Extended Display Identification Data 1)


Fixing Ugly DVI/HDMI Displays due to EDID bugs on nVidia drivers

The good news: nVidia finally released their much awaited 173.14.09 video driver for linux. This officially supports the 2.6.25 kernel and supports the newest line of GeForce graphics cards.

The bad news: When you install the driver your HDMI/DVI digital flatpanel display looks horrible; the text looks jagged or blurred or oversharpened. There are halos and ringing anywhere there is contrast. The colors looked washed out and over bright. However, when you use the D-SUB (VGA) plug, everything works fine.

What is going on?

What is happening: Your monitor is providing EDID information to the driver that identifies that it is actually a TV. EDID stands for „extended display identification data“ its a low level standard originally devised in 1994 that is basically a set a flags that tells the computer what the monitors capabilities are. The nVidia drivers see that you have a TV and decide to modify the signal in an attempt to make the picture look 'better' it also sometimes forces the output resolution to the standard TV resolutions (1080p/i, 720p, 480p/i).

How to fix it: You need to provide the nVidia driver with a new set of EDID flags. Specifically you need to change a single field so that the EDID does not report any extensions. Don't worry no soldering iron or hardware mods are required.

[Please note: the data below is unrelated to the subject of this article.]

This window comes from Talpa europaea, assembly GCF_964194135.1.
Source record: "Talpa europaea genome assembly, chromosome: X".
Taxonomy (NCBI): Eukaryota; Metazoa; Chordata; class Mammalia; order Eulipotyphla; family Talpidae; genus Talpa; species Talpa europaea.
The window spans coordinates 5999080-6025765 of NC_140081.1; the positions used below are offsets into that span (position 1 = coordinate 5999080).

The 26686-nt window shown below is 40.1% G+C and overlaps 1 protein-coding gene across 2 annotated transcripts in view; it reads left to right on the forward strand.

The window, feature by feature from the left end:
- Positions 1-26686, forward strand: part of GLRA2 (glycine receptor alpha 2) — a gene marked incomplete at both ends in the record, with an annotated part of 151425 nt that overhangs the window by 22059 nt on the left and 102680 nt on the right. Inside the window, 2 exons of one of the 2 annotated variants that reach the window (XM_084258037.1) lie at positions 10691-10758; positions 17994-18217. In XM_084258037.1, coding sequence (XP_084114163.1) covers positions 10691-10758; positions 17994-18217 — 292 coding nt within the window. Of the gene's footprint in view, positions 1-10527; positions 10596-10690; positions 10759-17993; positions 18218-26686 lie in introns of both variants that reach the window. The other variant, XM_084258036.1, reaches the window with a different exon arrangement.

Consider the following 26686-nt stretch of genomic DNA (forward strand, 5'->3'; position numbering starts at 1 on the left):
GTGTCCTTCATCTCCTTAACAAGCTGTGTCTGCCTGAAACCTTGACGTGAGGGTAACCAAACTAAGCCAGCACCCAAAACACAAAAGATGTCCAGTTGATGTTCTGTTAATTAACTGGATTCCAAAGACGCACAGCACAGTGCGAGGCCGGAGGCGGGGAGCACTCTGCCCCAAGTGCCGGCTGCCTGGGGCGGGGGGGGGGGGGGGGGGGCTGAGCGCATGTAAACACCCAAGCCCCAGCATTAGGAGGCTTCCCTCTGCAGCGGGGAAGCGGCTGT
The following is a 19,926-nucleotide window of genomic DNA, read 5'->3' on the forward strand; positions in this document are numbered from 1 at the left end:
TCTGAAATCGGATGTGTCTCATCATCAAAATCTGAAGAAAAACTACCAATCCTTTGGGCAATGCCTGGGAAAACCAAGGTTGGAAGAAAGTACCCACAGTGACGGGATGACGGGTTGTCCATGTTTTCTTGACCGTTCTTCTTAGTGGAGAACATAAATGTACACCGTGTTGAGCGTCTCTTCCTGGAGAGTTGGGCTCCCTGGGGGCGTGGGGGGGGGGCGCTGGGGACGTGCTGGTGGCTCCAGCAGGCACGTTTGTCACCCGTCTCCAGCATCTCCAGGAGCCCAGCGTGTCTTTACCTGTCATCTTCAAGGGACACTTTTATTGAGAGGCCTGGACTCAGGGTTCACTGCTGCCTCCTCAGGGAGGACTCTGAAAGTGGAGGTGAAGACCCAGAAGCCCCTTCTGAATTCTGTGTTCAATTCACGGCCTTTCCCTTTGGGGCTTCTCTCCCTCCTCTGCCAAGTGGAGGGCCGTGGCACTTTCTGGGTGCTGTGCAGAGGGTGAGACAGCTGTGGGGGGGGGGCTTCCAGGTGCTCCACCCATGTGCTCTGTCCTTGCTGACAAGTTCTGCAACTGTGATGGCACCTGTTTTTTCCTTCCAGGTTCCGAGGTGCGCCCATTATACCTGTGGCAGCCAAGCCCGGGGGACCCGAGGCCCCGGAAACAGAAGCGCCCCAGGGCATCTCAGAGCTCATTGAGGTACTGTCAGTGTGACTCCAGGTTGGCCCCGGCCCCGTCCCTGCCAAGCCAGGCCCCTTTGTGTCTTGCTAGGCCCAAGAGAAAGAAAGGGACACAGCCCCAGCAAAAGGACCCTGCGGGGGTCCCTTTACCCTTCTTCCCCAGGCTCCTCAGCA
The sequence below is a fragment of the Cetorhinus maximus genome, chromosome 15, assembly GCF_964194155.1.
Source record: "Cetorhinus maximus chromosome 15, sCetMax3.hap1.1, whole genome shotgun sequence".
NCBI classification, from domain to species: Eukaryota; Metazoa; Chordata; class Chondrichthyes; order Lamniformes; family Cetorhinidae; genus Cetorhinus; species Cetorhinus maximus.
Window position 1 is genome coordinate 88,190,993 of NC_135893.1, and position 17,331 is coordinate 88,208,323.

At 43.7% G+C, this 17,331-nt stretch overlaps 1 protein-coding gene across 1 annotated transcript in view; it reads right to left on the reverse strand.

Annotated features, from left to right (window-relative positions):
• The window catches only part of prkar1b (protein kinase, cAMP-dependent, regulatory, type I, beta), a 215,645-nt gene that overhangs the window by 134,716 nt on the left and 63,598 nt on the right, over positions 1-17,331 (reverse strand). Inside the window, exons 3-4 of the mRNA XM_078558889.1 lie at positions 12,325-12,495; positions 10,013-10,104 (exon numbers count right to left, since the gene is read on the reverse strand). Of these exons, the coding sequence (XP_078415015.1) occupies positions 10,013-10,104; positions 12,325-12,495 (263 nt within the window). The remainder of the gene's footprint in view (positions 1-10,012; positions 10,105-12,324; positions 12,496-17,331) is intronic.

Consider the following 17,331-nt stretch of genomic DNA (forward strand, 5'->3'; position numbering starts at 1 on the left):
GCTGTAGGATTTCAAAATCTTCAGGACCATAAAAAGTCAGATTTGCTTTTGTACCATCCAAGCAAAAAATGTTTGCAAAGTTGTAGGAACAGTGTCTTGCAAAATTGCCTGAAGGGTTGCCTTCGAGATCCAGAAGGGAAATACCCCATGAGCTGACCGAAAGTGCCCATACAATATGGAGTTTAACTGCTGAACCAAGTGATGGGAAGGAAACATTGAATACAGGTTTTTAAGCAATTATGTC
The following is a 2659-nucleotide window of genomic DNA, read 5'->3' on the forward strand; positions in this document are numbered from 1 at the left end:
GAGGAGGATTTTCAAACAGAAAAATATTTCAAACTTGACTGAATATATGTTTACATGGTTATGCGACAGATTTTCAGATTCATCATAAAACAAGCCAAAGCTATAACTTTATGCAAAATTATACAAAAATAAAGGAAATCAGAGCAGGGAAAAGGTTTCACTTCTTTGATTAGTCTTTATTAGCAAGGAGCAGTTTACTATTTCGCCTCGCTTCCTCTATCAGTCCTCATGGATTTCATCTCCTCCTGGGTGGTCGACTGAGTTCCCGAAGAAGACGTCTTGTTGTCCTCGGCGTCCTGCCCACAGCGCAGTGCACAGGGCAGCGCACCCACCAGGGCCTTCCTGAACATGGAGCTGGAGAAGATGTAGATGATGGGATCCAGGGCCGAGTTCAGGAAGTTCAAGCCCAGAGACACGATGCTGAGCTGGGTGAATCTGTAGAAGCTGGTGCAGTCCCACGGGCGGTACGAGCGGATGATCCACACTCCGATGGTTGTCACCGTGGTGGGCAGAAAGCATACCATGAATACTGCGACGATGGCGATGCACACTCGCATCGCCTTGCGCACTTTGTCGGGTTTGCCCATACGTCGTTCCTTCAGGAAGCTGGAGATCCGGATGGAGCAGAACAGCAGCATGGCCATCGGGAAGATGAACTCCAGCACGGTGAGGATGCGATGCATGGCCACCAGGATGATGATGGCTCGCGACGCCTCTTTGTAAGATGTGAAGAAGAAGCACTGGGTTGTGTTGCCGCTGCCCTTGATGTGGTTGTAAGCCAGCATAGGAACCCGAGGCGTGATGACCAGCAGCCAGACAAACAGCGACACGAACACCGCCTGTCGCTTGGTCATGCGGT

First, obtain a copy of your monitor's current EDID information. This can be done with the read-edid utility. However, it is apparently limited to x86-32. Since our network only has x86-64 systems, I had to resort to plugging the monitor into a Windows box and using Phoenix EDID Designer. Phoenix EDID Designer is both an EDID editor and a reader. You want to save the raw binary EDID information.

Update: You can use nvidia-settings to get your EDID info. Run nvidia-settings, click on DFP-0, then click „Acquire EDID…“

Now that you have your EDID information, you need to clear the extensions flag and update the checksum. If you are using the Phoenix EDID Designer, you can just change the field 'Number of extensions' in the General tab to 0. If you used read-edid or nvidia-settings to get your EDID, then you can use edid_disable_exts. It is a small utility that I wrote that does the same thing. See the page dedicated to it for more information.

Once you've created a modified EDID file, copy it to /etc/X11/something.edid

Finally, we have to tell the nVidia driver to use this EDID file instead of the one the monitor sends it. Open /etc/X11/xorg.conf.

Section "Device"
Identifier "nVidia"
Driver "nvidia"
Option "CustomEDID" "DFP-0:/etc/X11/L2410NM-modified.edid"

Here we are using a Westinghouse L2410NM monitor, which has the EDID problems. We override the EDID with the CustomEDID option provided by the nVidia driver.

Finally, text and pictures look good again!

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edid.txt · Zuletzt geändert: 2015/06/08 18:22 (Externe Bearbeitung)
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